Ever since I was a little kid, I think I’ve been obsessed with words. I loved the idea of capturing a feeling in a sentence or describing a person so completely that you could see them right there in your mind. The perfect words in the perfect order, or at least that’s what I strove for. It was like an incantation to me. A spell that if assembled just right could let me take on the pain of someone else, or let me see the world, for that carefully constructed moment, through the eyes of another. It was a comforting idea—that I could drain away suffering with a pen and a few quiet moments—but it ultimately felt inadequate. I needed to do something more.
I carried this idea along with me as I strove toward medical school but over time I started to lose this obsession with beauty and art. As I gained the skills of my profession my mind grew more and more grounded in the concrete. Numbers, graphs, and achromatic images filled my imagination and the vocabulary of medicine codified the suffering of others into a bland ‘History of Present Illness’.
I think at first I was so enamored with these new words that I began to forget the older ones like harmony, clarity, peace. For some reason, I figured they didn’t apply. I was in a new world. This was medical school, and here I had to push all else aside so that I could learn every scrap of information that I could.
Throughout my time in anatomy, I spent most of my time searching for these clinical words. The right coronary artery gives two branches, the posterior interventricular and the marginal. The right lung holds 3 lobar bronchi. The head bone is connected to the neck bone. Stuff like that. But despite the volume of information, for the first time in med school, I began to find moments of beauty in the hours I spent with these donors.
In the lecture hall, it was so easy to depersonalize the images pasted into a PowerPoint, but in the anatomy lab, every structure took on a whole new depth of meaning. A heart was never just a collection of muscle and vasculature, it was the quiet reminder of a life lived for love and laughter. And when I looked into a Donor’s face I see the worn smile lines that time has etched so carefully.
As days wound on the mass of these brief moments weighed on me and demanded to be felt. Words like sacrifice and honor were always lingering on the tip of my tongue, and when I held a scalpel in my hand I froze for an instant each time to listen to the beating of my own heart as if it were praying for me.
One of the most poignant of these moments came a day before our first practical exam. It was morning, early as usual, before the sun had risen and before even the last of the night staff had left the hospital. I walked into the anatomy lab and the lights flickered on to greet me. Row upon row of silent beds were positioned sleepily in lines and I moved to my station towards the back. I opened up the canvas fitted sheet and pulled back the blanket that covered my donor. The blanket was soft, almost comforting, and though I had repeated this preparatory ritual dozens of times before, on this morning when I lifted off that sheet, I felt like I saw our donor anew.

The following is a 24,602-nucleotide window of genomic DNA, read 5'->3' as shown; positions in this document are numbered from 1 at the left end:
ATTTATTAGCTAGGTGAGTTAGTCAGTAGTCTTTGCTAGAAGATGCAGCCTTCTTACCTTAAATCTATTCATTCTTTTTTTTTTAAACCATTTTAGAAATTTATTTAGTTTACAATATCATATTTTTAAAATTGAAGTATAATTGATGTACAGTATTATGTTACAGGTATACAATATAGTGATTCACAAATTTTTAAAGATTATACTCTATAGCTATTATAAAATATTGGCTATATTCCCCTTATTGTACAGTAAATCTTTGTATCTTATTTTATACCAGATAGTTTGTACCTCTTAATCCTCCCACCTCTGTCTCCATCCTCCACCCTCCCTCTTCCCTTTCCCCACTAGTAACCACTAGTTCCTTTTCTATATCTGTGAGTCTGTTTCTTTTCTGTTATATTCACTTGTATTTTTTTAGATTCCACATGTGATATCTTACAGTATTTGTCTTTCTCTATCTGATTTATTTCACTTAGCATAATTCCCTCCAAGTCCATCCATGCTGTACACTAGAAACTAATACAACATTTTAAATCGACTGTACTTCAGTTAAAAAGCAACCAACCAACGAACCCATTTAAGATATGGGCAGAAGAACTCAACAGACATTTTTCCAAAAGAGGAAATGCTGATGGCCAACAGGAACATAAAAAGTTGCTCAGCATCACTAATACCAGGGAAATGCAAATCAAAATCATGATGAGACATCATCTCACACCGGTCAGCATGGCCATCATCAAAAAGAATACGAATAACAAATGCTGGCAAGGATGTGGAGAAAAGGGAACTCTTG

I remember looking down at her hand. The nails were painted and, in the fluorescent light, they were sparkling. A few words popped into my head that I hadn’t used for a while—serine, tender, beautiful—and in the silence of the empty lab, for the first time in med school, I started to cry. I backed away from the table, afraid for a moment that my tears were somehow inappropriate. That morning, for the first time, I understood the gift that she had given me. I saw her as a patient in that moment. Lying on her plastic bed and wrapped in that strangely soft white blanket. I wondered if she had ever pictured herself here, with me, some kid trying to become a doctor, and I thought about all that she might have wanted in her life, and about the path that led her here. The clinical words that I had begun to cling to failed me at that moment. They couldn’t capture the grief of a loss, or the loneliness of death, or even the latent joy of waking up to another healthy morning. Alone in that sprawling room, I understood that the gift she had given could not be taken for granted. She gave of her body so that I could learn–in a way that was impossible to capture in any other way–and so that I could be given a chance to use that knowledge to help alleviate suffering in the future.
As I think back on my feelings that morning, I realize that in the glow of her soft martyrdom I finally found clarity. Though the specter of exams and burnout still hung over my head, I knew that the gift that these donors had given was not just a resource for learning, it was a torch that had been passed. They gave of body, so that one day when we cared for patients, we could give of our souls.